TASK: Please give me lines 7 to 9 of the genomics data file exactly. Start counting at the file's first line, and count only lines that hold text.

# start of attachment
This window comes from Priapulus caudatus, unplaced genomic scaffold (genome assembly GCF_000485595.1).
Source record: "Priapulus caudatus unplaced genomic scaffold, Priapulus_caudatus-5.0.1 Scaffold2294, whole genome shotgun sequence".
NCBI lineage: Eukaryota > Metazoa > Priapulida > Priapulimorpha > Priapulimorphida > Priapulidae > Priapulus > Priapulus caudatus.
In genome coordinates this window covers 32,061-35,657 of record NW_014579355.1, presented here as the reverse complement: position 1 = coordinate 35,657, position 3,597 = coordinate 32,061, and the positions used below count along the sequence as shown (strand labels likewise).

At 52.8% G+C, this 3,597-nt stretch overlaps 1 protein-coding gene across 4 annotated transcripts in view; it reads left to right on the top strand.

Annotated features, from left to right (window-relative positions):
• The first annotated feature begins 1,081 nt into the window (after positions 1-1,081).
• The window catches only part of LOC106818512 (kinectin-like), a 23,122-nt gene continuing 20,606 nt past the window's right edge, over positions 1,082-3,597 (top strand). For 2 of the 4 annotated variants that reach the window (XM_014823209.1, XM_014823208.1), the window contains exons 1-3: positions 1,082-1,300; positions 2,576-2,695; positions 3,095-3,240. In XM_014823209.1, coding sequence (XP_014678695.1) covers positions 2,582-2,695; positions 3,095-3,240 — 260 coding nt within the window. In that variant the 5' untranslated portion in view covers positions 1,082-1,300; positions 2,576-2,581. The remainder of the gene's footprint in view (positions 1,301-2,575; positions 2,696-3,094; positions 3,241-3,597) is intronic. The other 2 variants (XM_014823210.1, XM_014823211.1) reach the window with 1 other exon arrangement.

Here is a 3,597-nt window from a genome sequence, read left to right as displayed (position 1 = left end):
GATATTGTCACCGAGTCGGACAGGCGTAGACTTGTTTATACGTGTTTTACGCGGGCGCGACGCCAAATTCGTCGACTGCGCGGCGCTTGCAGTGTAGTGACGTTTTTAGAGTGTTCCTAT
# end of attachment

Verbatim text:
• The first annotated feature begins 1,081 nt into the window (after positions 1-1,081).
• The window catches only part of LOC106818512 (kinectin-like), a 23,122-nt gene continuing 20,606 nt past the window's right edge, over positions 1,082-3,597 (top strand). For 2 of the 4 annotated variants that reach the window (XM_014823209.1, XM_014823208.1), the window contains exons 1-3: positions 1,082-1,300; positions 2,576-2,695; positions 3,095-3,240. In XM_014823209.1, coding sequence (XP_014678695.1) covers positions 2,582-2,695; positions 3,095-3,240 — 260 coding nt within the window. In that variant the 5' untranslated portion in view covers positions 1,082-1,300; positions 2,576-2,581. The remainder of the gene's footprint in view (positions 1,301-2,575; positions 2,696-3,094; positions 3,241-3,597) is intronic. The other 2 variants (XM_014823210.1, XM_014823211.1) reach the window with 1 other exon arrangement.

Here is a 3,597-nt window from a genome sequence, read left to right as displayed (position 1 = left end):